Thailand. Quest for Spoon billed Sandpiper. February 2017.

The news on twitter that four Spoon billed Sandpipers were present at Laem Pak Bia Thailand last November prompted us to book flights to Bangkok. These rare waders had being on the bucket list for many years, so the journey began from Dublin to Dubai with a rapid connecting flight and we arrived in Bangkok sixteen hours later. The journey to Phetchaburi should have taken a couple of hours but took us six due to poor road signs and the hired sat. nav. could not find the hotel! Next day we drove twenty minutes to the salt pans but failed to locate any Spoonies. The following day we met a birder on site and showed us our first looks at this long awaited mega. We spent three more days looking at Spoon bill's (4-5) plus fantastic views of Red necked Stint, Great Knot, Asian Dowitcher, Nordmann's Greenshank (7), Broad billed Sandpipers, Red necked Phalaropes, Eastern Curlew and Greater and Lesser Sand Plovers. We hired a birding boatman Mr Daeng to take us to Laem Pak Bia sand spit and connected with Malaysian and White faced Plovers, Black naped Tern with Lesser Crested and Caspian's, A Pallas's Gull was also present and bonus bird of Chinese Egret. The Kings Project Grounds in Laem Pak Bia is a superb area to bird for most of the common species, one gets superb views as the birds appear fearless of humans. Bonus birds we got here were Indian Nightjar (after dark) and massive Lyle's Flying Fox bats, the size of Black crowned Night Herons. This is the only place we saw Golden-bellied Gerygone and Mangrove Whistler.

The second stage of our trip brought us to Khao Yai National Park for some jungle birding. Day one we had to stop to let a wild Asian Elephant feed along the park road, a welcome detour indeed. We spent three days working the jungle and got some lovely lifers including Siberian Blue Robin, Siamese Fireback, Great eared and Grey Nightjar, Red throated and Dark Sided Flycatchers, several species of phylloscopus warblers just to name a few, we failed to see any Pittas alas. In short considering it's a jungle the park was just teeming with birds and a must do for birders. Three days did not do the park justice, I think a couple of weeks could be spent here.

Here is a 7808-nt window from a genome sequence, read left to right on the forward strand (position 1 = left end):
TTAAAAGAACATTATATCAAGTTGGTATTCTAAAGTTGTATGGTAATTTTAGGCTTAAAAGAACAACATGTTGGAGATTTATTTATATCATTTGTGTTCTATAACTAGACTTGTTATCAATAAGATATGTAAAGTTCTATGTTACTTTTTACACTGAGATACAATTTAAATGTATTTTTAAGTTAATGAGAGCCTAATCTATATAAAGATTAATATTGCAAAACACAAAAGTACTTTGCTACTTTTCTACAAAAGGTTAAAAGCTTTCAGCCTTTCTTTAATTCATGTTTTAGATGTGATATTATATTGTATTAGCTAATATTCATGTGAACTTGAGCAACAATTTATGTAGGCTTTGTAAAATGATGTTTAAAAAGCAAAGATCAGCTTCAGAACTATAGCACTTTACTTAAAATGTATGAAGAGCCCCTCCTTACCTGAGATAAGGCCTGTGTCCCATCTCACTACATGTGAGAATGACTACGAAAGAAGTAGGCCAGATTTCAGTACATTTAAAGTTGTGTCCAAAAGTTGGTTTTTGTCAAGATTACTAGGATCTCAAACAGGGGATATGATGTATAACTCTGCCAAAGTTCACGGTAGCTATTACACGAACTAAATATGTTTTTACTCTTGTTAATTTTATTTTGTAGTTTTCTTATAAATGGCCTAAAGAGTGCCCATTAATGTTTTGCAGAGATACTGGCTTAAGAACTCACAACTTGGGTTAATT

Stage three saw us in southeastern Thailand for three days birding Bang Pra Non-hunting area Pattaya. This area is fantastic for freshwater birds including Bitterns of which we saw Yellow and Cinnamon. Most of the Drongos are easy. Rufous and Racket tailed Treepie breeds here. Bushlarks and several Reed Warblers plus a bonus Rufous rumped Warbler. Noisy White crested Laughingthrush is easy in the morning. No Quails were observed but we did hear and see a Chinese Francolin. The three species of Bee-eaters are visible here. We expected to see Siberian Rubythroat but failed, as a consolation we saw our only Forest Wagtails, deadly birds!. Of note we took a boat trip from Pattaya to Coral Island or Koh He which produced a few Crested Terns. But on the way back near Pattaya we came across a feeding flock of about sixty Black naped Terns which was a huge bonus as they just don't come to land very often.